New Castle News
NEW CASTLE —
A few years back my Dad bought a Whirl-Pop popcorn maker for my household for Christmas.
It was the kind you use on the stovetop with a little handle you twirl to keep the popcorn from burning on the bottom of the pan. The only thing that would have been better would have been an air-pop popcorn maker, then there’s no fat from oil at all.
We eat a lot of popcorn in my household. We like the Whirl-Pop much better than microwaving. I just add a little sea salt, or garlic salt, and we start munching.
Do you know that if you are a popcorn eater, you are probably consuming more than twice as many whole grains as people who don’t eat popcorn. When it comes to whole grains, “popcorn” is actually recognized by the U.S. Department of Agriculture as its own category of whole grain.
In the Dairy Guidelines for Americans, outlined by the American Dietetic Association, popcorn is number four on the “most commonly consumed” grain list. The top three whole grains consumed by Americans are whole wheat, whole oats and whole-grain corn.
Three cups of popped popcorn (a serving size) is equivalent to a one-ounce serving of grain. USDA recommendations for adults is five to eight ounces of whole grains per day. That could add up to a lot of popcorn (Certain health issues may not allow for popcorn consumption, so know your own digestive system.)
I suggest you consider replacing processed snacks, such as potato chips, corn chips, pretzels with popcorn, unless you are choosing to eat a low-fat whole grain cracker, or whole wheat pretzels, popcorn is one of the smartest snacks you can choose.
Besides that, it is a high fiber snack, popcorn also has protective antioxidants and trace amounts of B vitamins, magnese, phosphorus, zinc, copper and iron. Watch what you put on your popcorn, however. According to the Center for Science in the Public Interest, “Eating only a medium-sized movie-theater popcorn is the equivalent of consuming three large burgers topped with 12 servings of butter.”
So, popcorn eaters beware and be wise. Cut the butter out. I found some creative, healthier ways to include popcorn to add some fiber to your diet. Even if you just choose to use the microwave varieties for simple healthy munching, make sure you pop the low-fat versions.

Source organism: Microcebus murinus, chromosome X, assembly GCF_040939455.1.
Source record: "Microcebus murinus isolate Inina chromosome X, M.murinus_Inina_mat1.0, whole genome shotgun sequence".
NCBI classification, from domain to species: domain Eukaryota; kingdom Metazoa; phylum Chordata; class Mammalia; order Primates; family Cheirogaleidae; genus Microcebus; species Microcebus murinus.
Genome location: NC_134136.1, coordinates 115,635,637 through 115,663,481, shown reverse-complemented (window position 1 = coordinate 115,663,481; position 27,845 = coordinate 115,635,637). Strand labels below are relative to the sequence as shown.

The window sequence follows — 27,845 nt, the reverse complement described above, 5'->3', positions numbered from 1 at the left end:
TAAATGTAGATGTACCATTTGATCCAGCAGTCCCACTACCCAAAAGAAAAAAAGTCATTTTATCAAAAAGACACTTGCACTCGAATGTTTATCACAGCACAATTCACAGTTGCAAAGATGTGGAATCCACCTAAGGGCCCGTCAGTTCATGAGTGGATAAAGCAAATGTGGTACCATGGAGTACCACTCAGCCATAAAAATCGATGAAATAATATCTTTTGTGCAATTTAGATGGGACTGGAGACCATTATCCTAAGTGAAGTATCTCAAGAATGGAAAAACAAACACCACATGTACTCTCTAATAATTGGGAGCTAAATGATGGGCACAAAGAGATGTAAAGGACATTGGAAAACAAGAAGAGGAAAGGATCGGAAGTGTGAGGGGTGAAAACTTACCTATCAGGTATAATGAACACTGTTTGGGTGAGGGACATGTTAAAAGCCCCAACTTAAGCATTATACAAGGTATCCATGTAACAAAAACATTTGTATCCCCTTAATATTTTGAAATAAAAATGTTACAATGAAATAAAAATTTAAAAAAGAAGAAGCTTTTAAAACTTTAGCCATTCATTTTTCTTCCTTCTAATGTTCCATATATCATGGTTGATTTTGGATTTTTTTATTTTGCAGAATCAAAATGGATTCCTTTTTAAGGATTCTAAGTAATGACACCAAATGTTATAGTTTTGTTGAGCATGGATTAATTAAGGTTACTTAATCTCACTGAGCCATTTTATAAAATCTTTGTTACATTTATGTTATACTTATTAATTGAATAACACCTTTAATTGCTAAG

Low-Fat Popcorn Cookies
One cup at a time, grind the popcorn in a blender at low speed until it’s fine. The goal is 1 1/2 cups of finely ground popcorn.
In a medium bowl, beat 2 egg whites on high speed until soft peaks form. Make a meringue by gradually adding 1/4 cup sugar; beat until egg whites are stiff. Next, beat in cinnamon, salt and vanilla. Gently fold in ground popcorn and 1/3 cup unsweetened shredded coconut.
Place rounded tablespoonfuls onto a baking pan sprayed with cooking spray (or use parchment paper.) Bake at 325 degrees, 10 to 12 minutes or until lightly browned.
Yummy Yogurt Corn
Put popped popcorn in a large bowl and keep warm.
In a 2 1/2 quart saucepan, combine yogurt and light pancake syrup. Bring to 225 degrees on a candy thermometer and remove immediately from heat.
Add maple or caramel extract. Pour over popped popcorn, stirring to coat.
Low Fat Parmesan Popcorn
Have Parmesan cheese and salt mixed in a measuring cup and ready by the popper. Have bowl ready for popcorn.
Put oil and popcorn into popper. Fasten the lid securely and stir constantly over high heat. Popping should start in about 2 minutes. Remove from heat when popping almost stops.
Quickly open lid and pour mixture over hot corn then close lid and continue stirring (no heat) until thoroughly mixed. Pour into large bowl. Makes 6 servings.
You can replace the parmesan with any of the following seasoning combos:
Tex-Mex Popcorn: 1 tablespoon each cumin and chili powder. Pizza Popcorn: 2 teaspoons minced garlic, 2 teaspoons Italian seasoning, 1 teaspoon paprika, and 1/8 teaspoon pepper. Hot Mustard Popcorn: 1 1/2 teaspoons dry mustard, 1/4 teaspoon cayenne, 1/4 teaspoon pepper, 1 teaspoon thyme.